SARAH VEST – STAFF WRITER
The relationship between time and memory is critically important to consider when writing memoirs, according to Week Eight prose writer-in-residence Jaed Coffin.
Coffin is the author of Roughhouse Friday and A Chant to Soothe Wild Elephants. He is a regular contributor to Down East magazine and his work has appeared in The New York Times, Nautilus and The Sun, as well as “The Moth Radio Hour” and TED Channel. He has served as a fellow at the Bread Loaf Writers’ Conference and currently teaches at the University of New Hampshire.
He will host a Brown Bag on the relationship between time and memory, and the place this relationship holds in memoir writing, at 12:15 p.m. EDT Friday, Aug. 20 on the CHQ Assembly Virtual Porch.
Coffin said he spent a number of years writing fiction. However, no matter how many short stories or other works of fiction he generated, he felt that he was never able to create a protagonist that accurately represented himself. As a result, he turned to memoir writing, and produced Roughhouse Friday.
“I don’t believe that I am me in my memoir; I am a version of me that I created,” Coffin said. “… Truth is always stranger than fiction, and I always felt like fiction was secondary.”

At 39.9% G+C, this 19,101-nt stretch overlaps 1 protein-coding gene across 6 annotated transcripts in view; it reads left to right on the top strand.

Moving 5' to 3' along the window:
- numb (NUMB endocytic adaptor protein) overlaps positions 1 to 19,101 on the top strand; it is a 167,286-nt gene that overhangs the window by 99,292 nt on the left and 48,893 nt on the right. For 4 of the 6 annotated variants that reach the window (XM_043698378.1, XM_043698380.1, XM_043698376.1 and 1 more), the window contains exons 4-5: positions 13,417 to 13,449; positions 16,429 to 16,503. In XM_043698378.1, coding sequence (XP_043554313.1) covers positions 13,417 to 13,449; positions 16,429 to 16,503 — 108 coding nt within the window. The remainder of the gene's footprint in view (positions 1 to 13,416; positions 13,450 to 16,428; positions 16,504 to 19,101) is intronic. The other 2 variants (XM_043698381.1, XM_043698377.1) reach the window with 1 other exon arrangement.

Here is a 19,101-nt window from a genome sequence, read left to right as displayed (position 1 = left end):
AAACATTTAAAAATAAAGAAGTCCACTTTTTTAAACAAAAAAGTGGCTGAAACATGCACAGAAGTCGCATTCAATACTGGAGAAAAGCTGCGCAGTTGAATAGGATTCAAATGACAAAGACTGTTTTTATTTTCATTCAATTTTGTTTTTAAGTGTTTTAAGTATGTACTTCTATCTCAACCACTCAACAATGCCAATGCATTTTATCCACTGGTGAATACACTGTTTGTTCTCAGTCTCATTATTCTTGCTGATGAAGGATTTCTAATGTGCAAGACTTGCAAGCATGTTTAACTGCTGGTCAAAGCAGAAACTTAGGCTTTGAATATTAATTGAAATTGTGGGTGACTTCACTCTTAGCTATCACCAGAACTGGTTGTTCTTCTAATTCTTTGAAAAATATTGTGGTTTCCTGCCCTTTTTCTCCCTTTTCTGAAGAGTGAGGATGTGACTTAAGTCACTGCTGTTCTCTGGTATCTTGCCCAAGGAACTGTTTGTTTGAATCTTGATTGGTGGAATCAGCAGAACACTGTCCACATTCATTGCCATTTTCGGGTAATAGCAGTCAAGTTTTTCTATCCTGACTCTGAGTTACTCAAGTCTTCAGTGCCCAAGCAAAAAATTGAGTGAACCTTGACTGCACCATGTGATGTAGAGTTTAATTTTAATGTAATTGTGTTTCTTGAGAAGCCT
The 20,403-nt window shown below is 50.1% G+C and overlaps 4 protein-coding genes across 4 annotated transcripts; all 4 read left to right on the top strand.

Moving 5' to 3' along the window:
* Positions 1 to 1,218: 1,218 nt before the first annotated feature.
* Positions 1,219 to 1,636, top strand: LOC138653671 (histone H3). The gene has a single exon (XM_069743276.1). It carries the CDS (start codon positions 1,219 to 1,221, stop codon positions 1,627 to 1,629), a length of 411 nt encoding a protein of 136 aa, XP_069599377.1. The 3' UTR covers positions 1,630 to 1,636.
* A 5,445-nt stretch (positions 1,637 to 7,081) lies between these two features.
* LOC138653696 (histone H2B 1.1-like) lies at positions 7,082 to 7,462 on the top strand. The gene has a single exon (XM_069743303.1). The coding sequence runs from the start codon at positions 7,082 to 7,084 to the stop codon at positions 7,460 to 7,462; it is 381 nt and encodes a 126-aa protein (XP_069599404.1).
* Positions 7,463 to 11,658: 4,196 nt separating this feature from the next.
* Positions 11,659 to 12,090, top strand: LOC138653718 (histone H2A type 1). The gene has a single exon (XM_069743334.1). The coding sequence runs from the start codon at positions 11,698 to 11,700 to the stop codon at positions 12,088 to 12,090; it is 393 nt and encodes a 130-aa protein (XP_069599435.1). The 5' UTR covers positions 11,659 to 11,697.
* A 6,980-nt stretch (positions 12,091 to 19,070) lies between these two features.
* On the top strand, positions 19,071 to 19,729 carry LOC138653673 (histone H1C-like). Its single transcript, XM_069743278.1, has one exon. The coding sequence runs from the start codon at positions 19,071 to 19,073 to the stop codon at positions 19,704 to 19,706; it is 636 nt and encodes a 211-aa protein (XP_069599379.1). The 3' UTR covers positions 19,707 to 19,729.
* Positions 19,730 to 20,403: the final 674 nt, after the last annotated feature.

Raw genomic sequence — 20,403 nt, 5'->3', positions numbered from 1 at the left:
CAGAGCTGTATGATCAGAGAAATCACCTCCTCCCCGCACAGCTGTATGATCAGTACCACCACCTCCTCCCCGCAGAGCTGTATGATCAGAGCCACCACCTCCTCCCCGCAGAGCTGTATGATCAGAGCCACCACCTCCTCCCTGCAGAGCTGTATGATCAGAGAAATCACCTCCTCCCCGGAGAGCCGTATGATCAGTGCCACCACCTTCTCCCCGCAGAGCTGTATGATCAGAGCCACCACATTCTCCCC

For Coffin, time is what changes and influences everything in a narrative, and is the most important thing to understand the relationship between himself and his material. Thinking critically about the reflective voice and how much it is used, as well as the difference between past and present tense, are two examples of how time influences his writing.
“It takes six or seven years for me to be able to look over my shoulder in a way that will help me understand what I’m trying to say about my material,” Coffin said. “It allows me to be more sympathetic to the person I was, more sympathetic to people who might have otherwise been villains in my story, or allows me to see with more complexity the people who I thought were heroes, or maybe irrelevant characters in my story who I realized that they’re more important than I thought they were. Introducing time, and degrees of time, into that relationship between you and your material is what opens up layers of story.”
When Coffin was on vacation recently, he visited a bookstore where he had done a number of readings. He recalls being disappointed to find that they were not carrying copies of his books because they didn’t usually care about sports books. Although Roughhouse Friday is technically about the year he spent boxing on a barroom floor in Alaska, according to Coffin it is really about cultural inheritance and identity.
When Coffin thinks about writing memoirs, he doesn’t think that what the writer is writing about on the surface is very important. A writer could be writing about their shoes on the surface, but have deeper threads running underneath. What is important in memoir writing is the story behind the story and how the author can bring their creative worldview to the surface with their voice.